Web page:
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=== getting started ===
Think back to how you looked at these matters at the beginning of this course.
- Think back to how you thought about blogs and wikis at the beginning of this course Go to the archives of your personal blog and read a few entries, and take note of what you noticed, what you valued and why you valued it.

Since the time when you wrote those entries,
- What's changed about the way you now understand blogs or wikis - and how?
- an example of the change
- What's stayed the same - and why?
- an example of what's stayed the same

How are you spending your time on your projects?
- time spent/week
- how often
- how long
- doing what

=== projects ===
What's going well? What's going better than expected?

What's going not so well? What unexpected problems have you encountered?
- examples of problem
- How have you addressed these unexpected problems?

What are you going to do next?
- If you will change your plans, how?

=== collaborative writing and participation ===
If you're working with others, how is it going? That is
- what are others providing
- what are they not providing
- what complications are you running in to that involve the participation of others?
- how might you address those complications?
- what benefits are you gleaning from working with others?
- what drawbacks?

=== writing spaces ===
Has keeping a blog/writing in a wiki changed your writing habits, and if so how?
- writing habits include when you write, where you write, how you write (drafts, revisions, editing), who you write to (audience imagined and audience addressed), how you read your own writing. Do you write and run? return to it to develop later?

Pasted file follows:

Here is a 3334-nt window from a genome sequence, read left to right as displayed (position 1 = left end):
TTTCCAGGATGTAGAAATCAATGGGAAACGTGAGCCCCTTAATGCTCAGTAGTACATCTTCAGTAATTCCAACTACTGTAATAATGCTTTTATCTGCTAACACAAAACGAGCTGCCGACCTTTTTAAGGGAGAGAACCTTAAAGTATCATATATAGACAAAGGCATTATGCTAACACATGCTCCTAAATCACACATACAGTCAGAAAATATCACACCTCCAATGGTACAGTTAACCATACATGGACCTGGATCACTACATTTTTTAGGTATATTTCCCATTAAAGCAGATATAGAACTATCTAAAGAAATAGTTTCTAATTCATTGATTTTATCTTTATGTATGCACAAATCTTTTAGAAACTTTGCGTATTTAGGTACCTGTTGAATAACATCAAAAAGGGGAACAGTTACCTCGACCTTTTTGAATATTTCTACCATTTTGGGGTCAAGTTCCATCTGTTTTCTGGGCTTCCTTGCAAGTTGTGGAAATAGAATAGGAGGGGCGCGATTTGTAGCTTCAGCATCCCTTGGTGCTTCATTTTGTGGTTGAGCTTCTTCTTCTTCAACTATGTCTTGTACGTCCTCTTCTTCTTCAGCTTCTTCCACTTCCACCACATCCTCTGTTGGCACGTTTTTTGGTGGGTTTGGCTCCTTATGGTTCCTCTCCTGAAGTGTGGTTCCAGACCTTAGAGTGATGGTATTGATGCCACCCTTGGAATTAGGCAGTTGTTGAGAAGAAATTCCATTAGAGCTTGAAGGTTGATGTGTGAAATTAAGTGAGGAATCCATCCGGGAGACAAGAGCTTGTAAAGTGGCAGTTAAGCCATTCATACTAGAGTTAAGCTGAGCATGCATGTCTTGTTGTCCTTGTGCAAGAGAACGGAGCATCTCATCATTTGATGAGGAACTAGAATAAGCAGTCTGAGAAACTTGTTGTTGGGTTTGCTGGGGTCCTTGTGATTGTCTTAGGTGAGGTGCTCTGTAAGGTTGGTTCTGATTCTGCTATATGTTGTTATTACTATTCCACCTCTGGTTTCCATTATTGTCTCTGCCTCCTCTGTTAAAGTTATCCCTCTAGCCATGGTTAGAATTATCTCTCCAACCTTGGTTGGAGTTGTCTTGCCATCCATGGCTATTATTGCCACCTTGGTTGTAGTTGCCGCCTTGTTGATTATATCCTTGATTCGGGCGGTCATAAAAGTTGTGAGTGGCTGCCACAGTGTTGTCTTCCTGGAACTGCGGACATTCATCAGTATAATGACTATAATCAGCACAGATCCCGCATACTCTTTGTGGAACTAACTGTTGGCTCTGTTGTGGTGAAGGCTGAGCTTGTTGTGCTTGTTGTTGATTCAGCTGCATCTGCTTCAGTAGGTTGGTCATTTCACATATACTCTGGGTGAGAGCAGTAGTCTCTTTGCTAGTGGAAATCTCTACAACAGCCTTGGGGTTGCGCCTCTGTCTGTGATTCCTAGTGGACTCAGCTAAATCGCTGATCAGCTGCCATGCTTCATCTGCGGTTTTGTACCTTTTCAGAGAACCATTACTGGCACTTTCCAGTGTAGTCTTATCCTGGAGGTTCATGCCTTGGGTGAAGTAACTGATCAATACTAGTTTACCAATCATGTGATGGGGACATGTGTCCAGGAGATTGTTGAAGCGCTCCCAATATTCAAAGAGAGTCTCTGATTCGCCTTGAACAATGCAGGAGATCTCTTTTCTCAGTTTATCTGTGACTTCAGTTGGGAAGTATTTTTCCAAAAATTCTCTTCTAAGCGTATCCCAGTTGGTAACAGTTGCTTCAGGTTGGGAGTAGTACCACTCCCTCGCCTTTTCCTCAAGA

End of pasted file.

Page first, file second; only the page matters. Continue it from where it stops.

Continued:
- if so, have any of these changes moved into your writing in other writing spaces?

Has keeping a blog/writing in a wiki twigged you into developing any new writing practices?
- if so, examples

Has keeping a blog/writing in a wiki twigged you into developing any new writing strategies? that is, have you found yourself encountering new ways of addressing the new writing situations, eg: how you respond to others on a collaborative blog, or how to write a critique of a piece of writing posted to a wiki?
- if so, examples

Has keeping a blog/writing in a wiki twigged you into experimenting with any new forms or genres of writing - either traditionally recognized (the sonnet; the aphorism....) or (purportedly) new (the list, the linked essay...)
- if so, examples

Has keeping a blog/writing in a wiki changed your understanding of writing, or your understanding of your self as a language user?
- if so, examples
RedefiningBoundaries

=== realm of usefulness ===
As you see it now, how might you use a blog or wiki to support what kind of writing?
- research / academic writing and publishing
- research notetaking and analysis
- personal notebooks
- general online presence: news, reporting, commentary
- online collaborative projects (wikipedia, etc)
- literary genres (essay, poetry, fiction)
- support
- publishing
- teaching

=== generative questions ===
You're now approaching a level of expertise that allow you to address these questions with some authority. So

- In exactly two sentences, define a blog, distinguishing it from other forms of writing spaces, including a wiki and paper.
- In exactly two sentences, define a wiki, distinguishing it from other forms of writing spaces, including a blog and paper. see WhatIsAWiki
- What do you think you as a language user can do best in a wiki / blog that you can't do in another writing space?
- Just what does the blog / wiki provide that good ol' paper and pencil can't?
- Just what does pencil and paper provide that writing in a blog / wiki can't?
- Just what changes about writing when you write in a blog / wiki?

=== and so ===
- What are you finding you're gaining by keeping a blog / writing in a wiki that you didn't expect?
- What are you finding you loose?

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CategoryExercise
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